Content Warning: This article deals with sensitive topics such as homophobia and sexuality-based violence.
Last Tuesday, dozens of LGBT+ activists stormed Capitol Hill in an act of nonviolent protest. The Supreme Court was debating whether Title VII of the Civil Rights Act, which bars employment discrimination, should extend to apply to lesbian, gay, bisexual and transgender Americans. Rainbow flags rustled through the wind on the steps of the US Supreme Court Building, and witty banners waved high in the air.
Earlier this week, I beamed with pride watching clips of these protestors chanting at the Trump administration government. However, there is another date this Queer History Month to which I feel more ambivalence.
Today, Friday, October 11th, marks National Coming Out Day. On this day, LGBT+ human rights groups and organizations across North America encourage closeted queer people to step out and declare their identities loudly and proudly to the world. A hashtag circulates on social media, recently-declared LGBT+ people pour their hearts into online novellas, and sometimes celebrities even join in on the fun.
When I was in the closet as a young teenager, I found the idea of a Coming Out Day ridiculous. While a lot of my life has changed since then, my attitude towards the day has not budged. I believe a National Coming Out Day may have once carried important meaning, but in an age with both Supreme Court protests and unparalleled LGBT+ visibility in the media, I do not believe an official Coming Out Day holds much ongoing relevance.
National Coming Out Day emerged in the aftermath of the 1987 March on Washington for Gay and Lesbian Rights. In the months after the march, activists Jean O’Leary and Robert Eichberg founded the day as a method of normalizing and publicizing the existence of gay and lesbian people to the straight world.
At the time, there were no centrist gay politicians on daytime television announcing their presidential candidacy to lesbian talk show hosts. Instead, LGBT+ Americans faced a devastating HIV/AIDS epidemic, which most mainstream politicians ignored; job discrimination was not only legal, but expected. In the 1980s, coming out was the only way an individual could make themselves visible to a hostile world. Coming out was intrinsically tied with picking a political side, and it was a way to radically mark oneself as an “other.”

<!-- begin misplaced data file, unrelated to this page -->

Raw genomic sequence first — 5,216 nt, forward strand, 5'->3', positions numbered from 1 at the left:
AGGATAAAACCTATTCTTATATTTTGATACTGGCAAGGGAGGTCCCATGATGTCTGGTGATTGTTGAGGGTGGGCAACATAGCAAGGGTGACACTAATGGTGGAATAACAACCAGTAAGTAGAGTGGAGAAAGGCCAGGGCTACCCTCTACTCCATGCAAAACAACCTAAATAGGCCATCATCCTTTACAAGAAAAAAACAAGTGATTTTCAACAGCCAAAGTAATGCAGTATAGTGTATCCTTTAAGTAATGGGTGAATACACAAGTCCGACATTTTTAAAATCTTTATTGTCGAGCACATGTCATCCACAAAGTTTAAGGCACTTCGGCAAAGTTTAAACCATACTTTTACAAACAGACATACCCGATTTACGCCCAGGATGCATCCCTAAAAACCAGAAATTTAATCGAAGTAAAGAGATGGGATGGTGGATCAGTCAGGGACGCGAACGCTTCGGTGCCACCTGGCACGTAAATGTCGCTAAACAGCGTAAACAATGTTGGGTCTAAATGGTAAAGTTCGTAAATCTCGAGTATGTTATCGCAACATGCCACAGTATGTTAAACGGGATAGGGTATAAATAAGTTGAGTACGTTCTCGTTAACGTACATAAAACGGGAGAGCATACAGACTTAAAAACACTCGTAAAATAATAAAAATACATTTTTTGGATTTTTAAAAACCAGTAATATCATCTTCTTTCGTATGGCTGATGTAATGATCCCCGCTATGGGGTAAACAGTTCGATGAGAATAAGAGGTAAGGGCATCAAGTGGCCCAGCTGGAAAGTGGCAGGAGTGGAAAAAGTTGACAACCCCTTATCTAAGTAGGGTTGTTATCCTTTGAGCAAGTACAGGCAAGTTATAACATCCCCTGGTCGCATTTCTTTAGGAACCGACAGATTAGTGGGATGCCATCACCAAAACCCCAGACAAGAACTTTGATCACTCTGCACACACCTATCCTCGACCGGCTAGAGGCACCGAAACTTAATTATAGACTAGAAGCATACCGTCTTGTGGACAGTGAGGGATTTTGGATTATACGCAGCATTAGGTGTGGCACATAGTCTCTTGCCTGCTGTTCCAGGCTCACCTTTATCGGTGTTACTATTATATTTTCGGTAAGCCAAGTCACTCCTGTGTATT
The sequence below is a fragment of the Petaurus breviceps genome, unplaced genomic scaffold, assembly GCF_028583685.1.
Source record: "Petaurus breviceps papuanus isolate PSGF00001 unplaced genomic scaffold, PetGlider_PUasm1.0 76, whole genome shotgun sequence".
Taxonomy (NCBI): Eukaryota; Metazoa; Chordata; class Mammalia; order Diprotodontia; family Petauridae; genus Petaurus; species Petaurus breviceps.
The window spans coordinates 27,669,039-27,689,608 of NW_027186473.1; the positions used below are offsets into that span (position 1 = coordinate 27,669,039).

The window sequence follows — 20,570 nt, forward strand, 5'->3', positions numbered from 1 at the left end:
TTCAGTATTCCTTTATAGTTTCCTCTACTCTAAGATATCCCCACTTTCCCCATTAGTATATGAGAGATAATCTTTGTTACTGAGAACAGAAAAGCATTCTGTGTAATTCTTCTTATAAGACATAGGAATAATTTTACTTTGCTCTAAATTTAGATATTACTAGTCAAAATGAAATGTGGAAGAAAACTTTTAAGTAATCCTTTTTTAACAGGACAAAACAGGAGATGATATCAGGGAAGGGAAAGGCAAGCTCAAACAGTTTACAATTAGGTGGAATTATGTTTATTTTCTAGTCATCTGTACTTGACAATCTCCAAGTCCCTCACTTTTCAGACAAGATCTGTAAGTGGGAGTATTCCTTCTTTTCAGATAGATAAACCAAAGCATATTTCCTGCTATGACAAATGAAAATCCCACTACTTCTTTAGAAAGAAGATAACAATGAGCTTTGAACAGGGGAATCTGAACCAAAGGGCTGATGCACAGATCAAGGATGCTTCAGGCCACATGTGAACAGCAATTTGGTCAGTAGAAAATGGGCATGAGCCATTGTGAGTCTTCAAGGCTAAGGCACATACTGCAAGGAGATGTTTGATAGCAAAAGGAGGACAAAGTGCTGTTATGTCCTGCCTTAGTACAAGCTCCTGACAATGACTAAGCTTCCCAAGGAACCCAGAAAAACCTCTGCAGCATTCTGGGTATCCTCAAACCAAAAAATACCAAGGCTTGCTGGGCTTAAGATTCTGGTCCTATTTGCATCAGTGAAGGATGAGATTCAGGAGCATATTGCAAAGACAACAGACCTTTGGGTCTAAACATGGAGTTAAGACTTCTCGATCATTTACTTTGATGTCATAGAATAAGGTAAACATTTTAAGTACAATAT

Acknowledging this reality, Eichberg explained how, “It is imperative that we come out and let people know who we are and disabuse them of their fears and stereotypes.” Then, normalizing the notion of coming out was seen as a necessary step to advance LGBT+ acceptance, and it was the only tangible thing a closeted person could do to rid homophobes of their power.
The persistence of a National Coming Out Day overlooks the ugly reality of LGBT+ discrimination that still courses through the veins of North American society.
In an ideal scenario, a National Coming Out Day would galvanize closeted queer people by providing them with the support of countless allies. By designating a set day in the year in which one is encouraged to come out, those tiptoeing at the threshold of the closet will finally muster up the courage to take that final leap.
Unfortunately, however, coming out still isn’t a safe option for everyone. The persistence of a National Coming Out Day overlooks the ugly reality of LGBT+ discrimination that still courses through the veins of North American society.